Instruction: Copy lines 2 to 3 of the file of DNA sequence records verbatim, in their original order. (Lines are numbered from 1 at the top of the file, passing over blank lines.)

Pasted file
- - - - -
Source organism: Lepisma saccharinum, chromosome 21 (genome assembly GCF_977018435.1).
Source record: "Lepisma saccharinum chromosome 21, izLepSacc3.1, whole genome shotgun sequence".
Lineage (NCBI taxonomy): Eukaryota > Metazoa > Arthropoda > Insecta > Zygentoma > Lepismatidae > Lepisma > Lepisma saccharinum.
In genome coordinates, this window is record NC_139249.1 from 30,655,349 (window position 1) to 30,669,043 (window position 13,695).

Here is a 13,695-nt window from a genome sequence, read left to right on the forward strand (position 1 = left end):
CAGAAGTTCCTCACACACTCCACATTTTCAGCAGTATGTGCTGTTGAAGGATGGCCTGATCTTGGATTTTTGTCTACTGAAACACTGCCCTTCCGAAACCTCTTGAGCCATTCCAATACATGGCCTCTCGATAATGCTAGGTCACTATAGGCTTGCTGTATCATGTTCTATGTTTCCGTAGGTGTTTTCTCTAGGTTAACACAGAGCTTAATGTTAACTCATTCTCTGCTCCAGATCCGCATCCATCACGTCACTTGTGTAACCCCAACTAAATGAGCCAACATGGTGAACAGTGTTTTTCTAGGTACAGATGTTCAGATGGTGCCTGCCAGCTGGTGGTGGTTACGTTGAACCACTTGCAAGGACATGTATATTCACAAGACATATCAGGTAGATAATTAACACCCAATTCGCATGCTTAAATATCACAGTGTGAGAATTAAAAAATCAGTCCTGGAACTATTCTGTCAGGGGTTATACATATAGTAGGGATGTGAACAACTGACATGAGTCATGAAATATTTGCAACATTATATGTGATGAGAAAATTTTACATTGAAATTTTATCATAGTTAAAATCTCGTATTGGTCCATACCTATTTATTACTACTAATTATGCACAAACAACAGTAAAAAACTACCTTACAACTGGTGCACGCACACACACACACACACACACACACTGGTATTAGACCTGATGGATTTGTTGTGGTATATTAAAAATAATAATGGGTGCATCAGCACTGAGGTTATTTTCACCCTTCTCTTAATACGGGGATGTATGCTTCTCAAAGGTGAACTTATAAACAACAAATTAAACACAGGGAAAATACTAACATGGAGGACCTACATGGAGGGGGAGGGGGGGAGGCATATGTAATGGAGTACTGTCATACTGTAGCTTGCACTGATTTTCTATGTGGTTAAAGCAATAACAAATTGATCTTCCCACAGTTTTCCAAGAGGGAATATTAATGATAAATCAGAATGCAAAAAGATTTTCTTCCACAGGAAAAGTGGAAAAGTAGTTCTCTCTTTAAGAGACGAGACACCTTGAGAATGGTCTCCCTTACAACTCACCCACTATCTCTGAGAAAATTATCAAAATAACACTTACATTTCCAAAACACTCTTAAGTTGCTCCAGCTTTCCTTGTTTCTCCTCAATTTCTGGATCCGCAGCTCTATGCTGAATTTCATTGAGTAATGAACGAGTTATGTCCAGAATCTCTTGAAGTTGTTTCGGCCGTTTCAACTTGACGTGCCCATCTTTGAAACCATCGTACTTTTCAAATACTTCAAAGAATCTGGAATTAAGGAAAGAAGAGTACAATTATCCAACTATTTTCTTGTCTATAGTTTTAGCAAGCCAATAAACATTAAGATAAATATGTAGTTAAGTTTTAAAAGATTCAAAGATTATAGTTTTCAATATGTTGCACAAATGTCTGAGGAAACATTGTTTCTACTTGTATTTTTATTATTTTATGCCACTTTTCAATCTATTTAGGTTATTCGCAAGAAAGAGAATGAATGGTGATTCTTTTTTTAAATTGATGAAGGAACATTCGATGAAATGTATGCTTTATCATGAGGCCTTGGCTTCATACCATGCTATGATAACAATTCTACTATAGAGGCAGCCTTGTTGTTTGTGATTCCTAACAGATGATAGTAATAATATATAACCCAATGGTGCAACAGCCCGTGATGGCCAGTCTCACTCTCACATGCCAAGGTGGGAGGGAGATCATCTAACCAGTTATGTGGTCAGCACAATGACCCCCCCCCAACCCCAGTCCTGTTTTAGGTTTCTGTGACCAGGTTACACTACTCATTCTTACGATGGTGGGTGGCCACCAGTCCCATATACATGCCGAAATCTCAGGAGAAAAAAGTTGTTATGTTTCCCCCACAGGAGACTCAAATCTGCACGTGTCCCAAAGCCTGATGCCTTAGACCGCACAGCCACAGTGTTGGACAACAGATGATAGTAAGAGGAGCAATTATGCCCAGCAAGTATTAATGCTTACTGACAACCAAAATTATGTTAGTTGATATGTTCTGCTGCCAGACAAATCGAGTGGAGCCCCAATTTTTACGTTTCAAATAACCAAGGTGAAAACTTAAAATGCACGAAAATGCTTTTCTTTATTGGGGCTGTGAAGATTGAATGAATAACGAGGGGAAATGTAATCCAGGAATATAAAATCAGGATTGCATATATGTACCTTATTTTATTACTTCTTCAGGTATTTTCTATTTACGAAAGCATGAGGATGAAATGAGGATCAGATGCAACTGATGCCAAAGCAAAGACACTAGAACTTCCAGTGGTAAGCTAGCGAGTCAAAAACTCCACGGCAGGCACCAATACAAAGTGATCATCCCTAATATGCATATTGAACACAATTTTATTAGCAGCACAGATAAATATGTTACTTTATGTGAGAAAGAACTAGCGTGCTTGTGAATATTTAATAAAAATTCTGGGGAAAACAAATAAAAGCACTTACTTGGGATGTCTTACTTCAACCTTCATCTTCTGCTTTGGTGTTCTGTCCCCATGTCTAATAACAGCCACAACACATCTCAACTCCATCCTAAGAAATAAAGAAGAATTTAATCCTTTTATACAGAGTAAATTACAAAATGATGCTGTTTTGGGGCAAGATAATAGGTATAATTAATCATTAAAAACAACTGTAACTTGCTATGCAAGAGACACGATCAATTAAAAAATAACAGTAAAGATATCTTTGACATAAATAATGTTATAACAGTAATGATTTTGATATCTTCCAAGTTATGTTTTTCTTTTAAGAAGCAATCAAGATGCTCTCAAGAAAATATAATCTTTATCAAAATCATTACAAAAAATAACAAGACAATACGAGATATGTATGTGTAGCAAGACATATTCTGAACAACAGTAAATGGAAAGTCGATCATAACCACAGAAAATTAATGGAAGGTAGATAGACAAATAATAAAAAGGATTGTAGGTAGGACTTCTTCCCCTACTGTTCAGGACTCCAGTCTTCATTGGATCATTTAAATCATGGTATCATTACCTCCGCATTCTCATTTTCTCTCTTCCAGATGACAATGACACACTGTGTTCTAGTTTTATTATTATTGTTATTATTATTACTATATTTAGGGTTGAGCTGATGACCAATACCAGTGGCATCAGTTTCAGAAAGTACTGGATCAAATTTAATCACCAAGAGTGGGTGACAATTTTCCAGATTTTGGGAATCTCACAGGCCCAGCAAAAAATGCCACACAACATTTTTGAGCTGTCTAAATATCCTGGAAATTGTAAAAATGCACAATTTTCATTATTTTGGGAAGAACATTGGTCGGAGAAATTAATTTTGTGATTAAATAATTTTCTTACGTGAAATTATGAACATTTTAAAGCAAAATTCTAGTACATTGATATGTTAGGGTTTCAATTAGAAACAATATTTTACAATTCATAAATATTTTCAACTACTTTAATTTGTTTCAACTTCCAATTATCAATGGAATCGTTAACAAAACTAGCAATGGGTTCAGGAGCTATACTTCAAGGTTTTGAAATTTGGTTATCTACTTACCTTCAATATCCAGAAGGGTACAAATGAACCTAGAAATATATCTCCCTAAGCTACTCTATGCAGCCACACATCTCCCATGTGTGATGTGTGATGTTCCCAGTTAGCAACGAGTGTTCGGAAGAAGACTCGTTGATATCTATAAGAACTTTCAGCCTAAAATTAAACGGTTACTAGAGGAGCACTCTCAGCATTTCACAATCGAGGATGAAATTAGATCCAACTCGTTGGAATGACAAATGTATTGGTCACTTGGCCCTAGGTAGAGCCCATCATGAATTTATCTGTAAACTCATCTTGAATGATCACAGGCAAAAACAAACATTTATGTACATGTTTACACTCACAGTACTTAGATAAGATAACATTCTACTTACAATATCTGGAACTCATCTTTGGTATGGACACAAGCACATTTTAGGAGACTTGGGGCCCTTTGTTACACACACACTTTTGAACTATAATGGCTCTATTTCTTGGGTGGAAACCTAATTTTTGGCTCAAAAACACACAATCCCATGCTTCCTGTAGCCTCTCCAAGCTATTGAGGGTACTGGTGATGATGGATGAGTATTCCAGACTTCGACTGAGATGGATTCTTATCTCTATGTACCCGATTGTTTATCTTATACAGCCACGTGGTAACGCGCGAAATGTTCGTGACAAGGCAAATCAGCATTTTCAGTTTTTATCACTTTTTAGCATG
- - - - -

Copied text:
Source record: "Lepisma saccharinum chromosome 21, izLepSacc3.1, whole genome shotgun sequence".
Lineage (NCBI taxonomy): Eukaryota > Metazoa > Arthropoda > Insecta > Zygentoma > Lepismatidae > Lepisma > Lepisma saccharinum.